The aura of invincibility India built in recent years, especially at home, in the limited-over format has vanished.
In what was the team’s last ODI before the World Cup, the collective performance of a puzzling combination left more questions unanswered than it started out to address.
In addition to the persisting middle-order woes and lack of a reliable fifth bowling option, some batsmen’s lack of technique against quality spin bowling stood exposed before Adam Zampa and Nathan Lyon.
Moreover, the over-reliance on the top-order hurt the team once again.
As India’s worries grew, the 35-run victory, in the fifth and final ODI at the Ferozeshah Kotla here, gave Australia a well-deserved 3-2 series triumph, its first in India since 2009.
India’s third successive defeat also blew the lid off the much-underlined ‘problem of plenty’ in selection and exposed plenty of problems.
Only bright spot
For the record, riding on the in-form Usman Khawaja’s 100, Australia set a target of 273. In response, India folded at 237, the only bright spot being the fighting 91-run seventh-wicket stand between Kedar Jadhav and Bhuvneshwar Kumar.
All through, Australia stayed ahead of India despite a brief spell when the side tumbled from 175 for one to 229 for six. Indeed, this kept Australia from scoring a 300-plus total for the third time in succession but the way India responded, it did not matter.
However, the composition of India’s playing XI clearly raised a few eye-brows. It was not clear whether India was playing to win the series or happy to stay in the “experiment mode” even after two reverses.
On a pitch, known to progressively offer slow and low bounce, India chose to go in with Mohammed Shami and Ravindra Jadeja for K.L. Rahul and Yuzvendra Chahal.
That meant, this combination had only three specialist batsmen, in addition to a wicketkeeper-batsman, three all-rounders and seven bowling options. As it turned out, Vijay Shankar played as a specialist batsman after Kohli found no use for his bowling.
When India chased, its vulnerability was evident once Shikhar Dhawan and the skipper were dismissed with just 68 on the board in the 13th over.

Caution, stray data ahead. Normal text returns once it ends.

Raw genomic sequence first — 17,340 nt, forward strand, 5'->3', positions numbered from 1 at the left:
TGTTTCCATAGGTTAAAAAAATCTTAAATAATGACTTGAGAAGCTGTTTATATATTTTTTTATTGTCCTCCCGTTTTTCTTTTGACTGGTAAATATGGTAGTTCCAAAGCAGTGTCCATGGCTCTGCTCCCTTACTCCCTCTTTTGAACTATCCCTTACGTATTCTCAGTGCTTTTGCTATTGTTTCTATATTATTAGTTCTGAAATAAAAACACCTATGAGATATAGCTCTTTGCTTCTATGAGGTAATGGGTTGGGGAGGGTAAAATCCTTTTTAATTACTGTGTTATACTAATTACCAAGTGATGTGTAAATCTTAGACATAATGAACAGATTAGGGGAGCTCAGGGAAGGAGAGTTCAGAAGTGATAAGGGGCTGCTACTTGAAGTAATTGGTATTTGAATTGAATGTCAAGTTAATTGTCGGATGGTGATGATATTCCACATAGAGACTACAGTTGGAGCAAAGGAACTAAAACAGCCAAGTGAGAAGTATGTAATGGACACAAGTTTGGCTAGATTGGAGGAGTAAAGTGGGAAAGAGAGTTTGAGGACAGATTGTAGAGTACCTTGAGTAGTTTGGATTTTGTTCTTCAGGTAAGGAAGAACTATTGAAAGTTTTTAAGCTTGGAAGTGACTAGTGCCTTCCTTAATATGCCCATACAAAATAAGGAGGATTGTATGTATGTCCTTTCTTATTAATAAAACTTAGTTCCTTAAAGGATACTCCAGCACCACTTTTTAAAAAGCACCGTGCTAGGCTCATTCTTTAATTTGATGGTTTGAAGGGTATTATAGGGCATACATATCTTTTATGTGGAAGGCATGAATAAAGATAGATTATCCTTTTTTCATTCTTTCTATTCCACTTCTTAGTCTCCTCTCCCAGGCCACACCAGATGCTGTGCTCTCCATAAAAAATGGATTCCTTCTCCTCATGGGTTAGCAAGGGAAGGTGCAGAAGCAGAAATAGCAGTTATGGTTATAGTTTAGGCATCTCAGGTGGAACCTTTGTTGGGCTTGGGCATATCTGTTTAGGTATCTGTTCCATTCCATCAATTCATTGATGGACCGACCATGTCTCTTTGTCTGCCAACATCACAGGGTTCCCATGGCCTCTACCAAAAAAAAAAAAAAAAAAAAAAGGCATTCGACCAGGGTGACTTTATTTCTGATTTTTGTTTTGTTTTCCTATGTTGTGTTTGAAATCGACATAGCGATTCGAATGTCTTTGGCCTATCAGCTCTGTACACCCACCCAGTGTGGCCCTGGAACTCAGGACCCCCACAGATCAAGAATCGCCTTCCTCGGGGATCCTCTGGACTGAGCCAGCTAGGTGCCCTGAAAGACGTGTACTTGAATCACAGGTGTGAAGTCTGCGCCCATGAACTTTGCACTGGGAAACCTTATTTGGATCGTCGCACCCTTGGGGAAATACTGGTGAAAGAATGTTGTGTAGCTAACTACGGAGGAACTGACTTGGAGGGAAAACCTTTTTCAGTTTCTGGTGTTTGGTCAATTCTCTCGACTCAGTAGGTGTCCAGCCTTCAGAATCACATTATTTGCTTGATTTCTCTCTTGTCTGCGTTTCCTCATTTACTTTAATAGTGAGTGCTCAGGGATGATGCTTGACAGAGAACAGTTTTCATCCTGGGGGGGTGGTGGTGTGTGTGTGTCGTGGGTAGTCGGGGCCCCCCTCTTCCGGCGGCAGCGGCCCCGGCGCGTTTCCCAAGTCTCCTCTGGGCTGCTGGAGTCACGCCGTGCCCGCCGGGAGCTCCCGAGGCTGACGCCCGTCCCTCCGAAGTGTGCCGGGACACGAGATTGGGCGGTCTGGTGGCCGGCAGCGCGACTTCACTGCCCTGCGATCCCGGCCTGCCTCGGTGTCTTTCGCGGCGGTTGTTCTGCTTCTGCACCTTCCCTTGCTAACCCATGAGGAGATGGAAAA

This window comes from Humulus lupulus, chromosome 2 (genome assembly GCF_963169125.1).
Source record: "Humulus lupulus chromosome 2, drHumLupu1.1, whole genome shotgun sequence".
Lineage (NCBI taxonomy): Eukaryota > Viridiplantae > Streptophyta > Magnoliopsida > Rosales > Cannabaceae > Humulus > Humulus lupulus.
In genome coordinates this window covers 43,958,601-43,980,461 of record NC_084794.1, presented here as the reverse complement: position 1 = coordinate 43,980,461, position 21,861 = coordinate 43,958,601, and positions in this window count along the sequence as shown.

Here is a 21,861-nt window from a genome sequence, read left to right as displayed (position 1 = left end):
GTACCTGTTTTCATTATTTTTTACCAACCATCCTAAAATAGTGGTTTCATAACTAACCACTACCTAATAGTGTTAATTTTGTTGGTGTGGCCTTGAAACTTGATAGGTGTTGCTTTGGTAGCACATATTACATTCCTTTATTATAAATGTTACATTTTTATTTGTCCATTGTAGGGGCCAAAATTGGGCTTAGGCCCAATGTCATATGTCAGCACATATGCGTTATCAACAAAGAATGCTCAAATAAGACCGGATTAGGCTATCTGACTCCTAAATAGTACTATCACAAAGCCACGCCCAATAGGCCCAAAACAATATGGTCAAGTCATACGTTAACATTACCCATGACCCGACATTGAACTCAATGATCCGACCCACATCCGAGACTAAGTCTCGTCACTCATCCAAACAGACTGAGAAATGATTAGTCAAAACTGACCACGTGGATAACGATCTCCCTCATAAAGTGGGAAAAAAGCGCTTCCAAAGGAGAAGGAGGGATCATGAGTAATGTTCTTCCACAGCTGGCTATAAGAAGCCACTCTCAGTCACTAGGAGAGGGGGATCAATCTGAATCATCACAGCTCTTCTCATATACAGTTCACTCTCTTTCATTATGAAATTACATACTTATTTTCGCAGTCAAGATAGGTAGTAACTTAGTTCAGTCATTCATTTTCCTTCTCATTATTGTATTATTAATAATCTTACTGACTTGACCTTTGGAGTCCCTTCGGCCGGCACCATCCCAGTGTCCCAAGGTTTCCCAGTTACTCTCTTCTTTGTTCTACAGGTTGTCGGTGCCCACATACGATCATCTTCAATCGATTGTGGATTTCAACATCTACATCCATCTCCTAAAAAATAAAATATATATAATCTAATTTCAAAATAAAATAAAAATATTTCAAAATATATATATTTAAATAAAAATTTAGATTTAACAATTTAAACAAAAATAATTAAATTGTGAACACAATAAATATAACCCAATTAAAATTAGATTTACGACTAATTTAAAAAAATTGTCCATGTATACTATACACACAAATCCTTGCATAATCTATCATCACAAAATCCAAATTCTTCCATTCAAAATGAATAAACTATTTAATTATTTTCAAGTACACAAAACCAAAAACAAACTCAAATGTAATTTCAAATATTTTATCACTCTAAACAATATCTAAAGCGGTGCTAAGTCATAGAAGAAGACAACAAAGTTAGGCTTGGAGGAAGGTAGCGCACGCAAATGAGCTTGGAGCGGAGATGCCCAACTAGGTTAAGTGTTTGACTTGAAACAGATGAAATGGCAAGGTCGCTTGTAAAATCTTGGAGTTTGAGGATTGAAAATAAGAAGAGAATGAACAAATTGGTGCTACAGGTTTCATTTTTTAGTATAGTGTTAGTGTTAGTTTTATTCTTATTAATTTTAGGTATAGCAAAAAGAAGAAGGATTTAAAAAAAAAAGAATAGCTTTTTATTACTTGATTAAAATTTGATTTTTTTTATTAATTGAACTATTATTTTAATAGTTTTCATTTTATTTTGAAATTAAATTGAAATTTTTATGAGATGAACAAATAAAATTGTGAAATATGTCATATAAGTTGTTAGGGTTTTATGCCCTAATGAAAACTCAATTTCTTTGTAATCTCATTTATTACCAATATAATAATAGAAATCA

Except for Jadhav and Bhuvneshwar, both of whom departed in succession at 223, the Indian batting was disappointing.
A struggling Rohit Sharma got a half-century, was dropped at 52 and 53 off Adam Zampa and finally lost his bat before being stumped for 56.
Rishabh Pant, walking at the fall of Kohli’s wicket, did not help his cause. Though Pant’s wicketkeeping skills left much to be desired, his flamboyant batting once again came a cropper. Clearly, those assuming the Delhi-lad to be a sure second-choice keeper for the World Cup need to seriously consider Dinesh Karthik in their options.
Vijay Shankar, too, lost out on another great opportunity to reinforce his claim for a World Cup berth, and so did Jadeja. Among the bowlers, only Jasprit Bumrah looked effective while the rest, particularly Kuldeep Yadav, had an ordinary day at work.
In contrast, Australia ticked most of the boxes after leaving out Shaun Marsh and Jason Behrendorff and included a fit-again Marcus Stoinis and Nathan Lyon.
Though Stoinis and Ashton Turner failed to fire, Australia found important runs late in the innings. The last four overs produced 41 runs, including 19 off the 48th over bowled by an otherwise economical Bumrah.
The eighth-wicket pair of Jhye Richardson and Pat Cummins blitzed 34 runs off 16 balls. Given the margin of victory, these runs proved decisive.